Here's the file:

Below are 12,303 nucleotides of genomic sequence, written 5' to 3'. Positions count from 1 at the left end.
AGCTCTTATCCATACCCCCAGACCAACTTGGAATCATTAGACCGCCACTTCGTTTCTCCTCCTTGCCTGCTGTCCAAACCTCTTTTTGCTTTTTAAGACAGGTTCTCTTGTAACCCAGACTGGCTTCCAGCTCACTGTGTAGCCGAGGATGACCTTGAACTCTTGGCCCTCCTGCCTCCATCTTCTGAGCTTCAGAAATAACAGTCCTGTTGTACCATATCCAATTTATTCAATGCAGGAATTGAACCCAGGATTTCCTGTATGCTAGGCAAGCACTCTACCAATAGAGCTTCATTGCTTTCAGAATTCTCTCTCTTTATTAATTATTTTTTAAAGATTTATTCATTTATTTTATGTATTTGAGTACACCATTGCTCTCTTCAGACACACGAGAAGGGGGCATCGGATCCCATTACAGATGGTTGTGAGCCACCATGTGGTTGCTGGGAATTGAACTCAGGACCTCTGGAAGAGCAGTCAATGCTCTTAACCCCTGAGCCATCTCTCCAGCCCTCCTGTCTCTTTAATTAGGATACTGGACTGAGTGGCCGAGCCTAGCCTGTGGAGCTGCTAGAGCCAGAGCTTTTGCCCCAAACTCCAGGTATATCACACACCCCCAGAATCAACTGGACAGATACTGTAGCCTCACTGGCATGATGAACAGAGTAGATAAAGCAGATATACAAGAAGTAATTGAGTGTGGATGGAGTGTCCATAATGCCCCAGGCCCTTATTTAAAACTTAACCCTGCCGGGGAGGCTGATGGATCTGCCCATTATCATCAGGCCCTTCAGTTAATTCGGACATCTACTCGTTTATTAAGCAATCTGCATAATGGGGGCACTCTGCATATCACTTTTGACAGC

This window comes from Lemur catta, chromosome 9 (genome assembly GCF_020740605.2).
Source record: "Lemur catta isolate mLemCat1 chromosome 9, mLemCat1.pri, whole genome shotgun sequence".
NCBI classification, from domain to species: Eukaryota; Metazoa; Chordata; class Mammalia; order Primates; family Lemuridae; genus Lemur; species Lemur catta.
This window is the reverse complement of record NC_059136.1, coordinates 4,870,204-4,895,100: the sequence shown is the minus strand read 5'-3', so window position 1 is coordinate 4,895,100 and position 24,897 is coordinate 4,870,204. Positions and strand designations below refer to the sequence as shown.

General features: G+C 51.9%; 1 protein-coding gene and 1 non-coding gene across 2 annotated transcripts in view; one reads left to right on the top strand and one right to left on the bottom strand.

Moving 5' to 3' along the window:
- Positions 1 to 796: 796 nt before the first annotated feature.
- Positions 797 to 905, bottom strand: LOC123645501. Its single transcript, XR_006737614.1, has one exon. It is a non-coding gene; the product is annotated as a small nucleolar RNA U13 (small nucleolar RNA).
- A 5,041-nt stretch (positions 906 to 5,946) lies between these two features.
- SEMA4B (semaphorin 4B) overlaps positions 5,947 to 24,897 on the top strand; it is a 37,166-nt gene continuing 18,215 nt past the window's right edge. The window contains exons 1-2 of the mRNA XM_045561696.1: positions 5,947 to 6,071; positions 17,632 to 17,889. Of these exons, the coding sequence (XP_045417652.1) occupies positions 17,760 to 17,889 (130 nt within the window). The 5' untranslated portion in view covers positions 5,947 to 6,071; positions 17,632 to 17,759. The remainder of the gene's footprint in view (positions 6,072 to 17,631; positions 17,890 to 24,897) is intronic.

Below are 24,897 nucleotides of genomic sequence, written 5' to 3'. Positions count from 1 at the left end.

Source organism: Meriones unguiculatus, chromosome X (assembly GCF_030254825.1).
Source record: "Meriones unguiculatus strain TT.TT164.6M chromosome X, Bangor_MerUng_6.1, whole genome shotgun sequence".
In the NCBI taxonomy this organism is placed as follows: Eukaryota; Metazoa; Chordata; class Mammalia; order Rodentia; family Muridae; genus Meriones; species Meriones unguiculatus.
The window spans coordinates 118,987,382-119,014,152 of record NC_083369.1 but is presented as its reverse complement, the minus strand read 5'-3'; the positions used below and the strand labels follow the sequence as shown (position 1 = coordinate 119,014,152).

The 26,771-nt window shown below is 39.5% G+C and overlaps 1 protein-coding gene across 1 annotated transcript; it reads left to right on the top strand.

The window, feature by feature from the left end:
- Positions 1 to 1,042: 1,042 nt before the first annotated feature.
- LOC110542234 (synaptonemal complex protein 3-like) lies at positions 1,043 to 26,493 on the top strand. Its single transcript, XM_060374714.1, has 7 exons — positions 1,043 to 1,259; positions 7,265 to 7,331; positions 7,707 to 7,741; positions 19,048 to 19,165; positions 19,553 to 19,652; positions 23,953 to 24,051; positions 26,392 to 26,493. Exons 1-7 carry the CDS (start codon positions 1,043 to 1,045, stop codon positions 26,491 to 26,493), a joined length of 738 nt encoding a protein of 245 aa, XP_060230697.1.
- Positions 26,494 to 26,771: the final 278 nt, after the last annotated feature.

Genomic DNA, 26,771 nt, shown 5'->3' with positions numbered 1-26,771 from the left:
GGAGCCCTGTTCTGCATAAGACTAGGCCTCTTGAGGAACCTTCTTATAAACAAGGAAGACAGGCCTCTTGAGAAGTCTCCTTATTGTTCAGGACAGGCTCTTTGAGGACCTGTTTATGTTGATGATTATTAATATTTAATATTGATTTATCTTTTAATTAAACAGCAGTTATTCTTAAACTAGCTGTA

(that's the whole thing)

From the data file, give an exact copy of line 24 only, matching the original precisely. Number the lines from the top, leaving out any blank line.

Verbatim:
GGAGCCCTGTTCTGCATAAGACTAGGCCTCTTGAGGAACCTTCTTATAAACAAGGAAGACAGGCCTCTTGAGAAGTCTCCTTATTGTTCAGGACAGGCTCTTTGAGGACCTGTTTATGTTGATGATTATTAATATTTAATATTGATTTATCTTTTAATTAAACAGCAGTTATTCTTAAACTAGCTGTA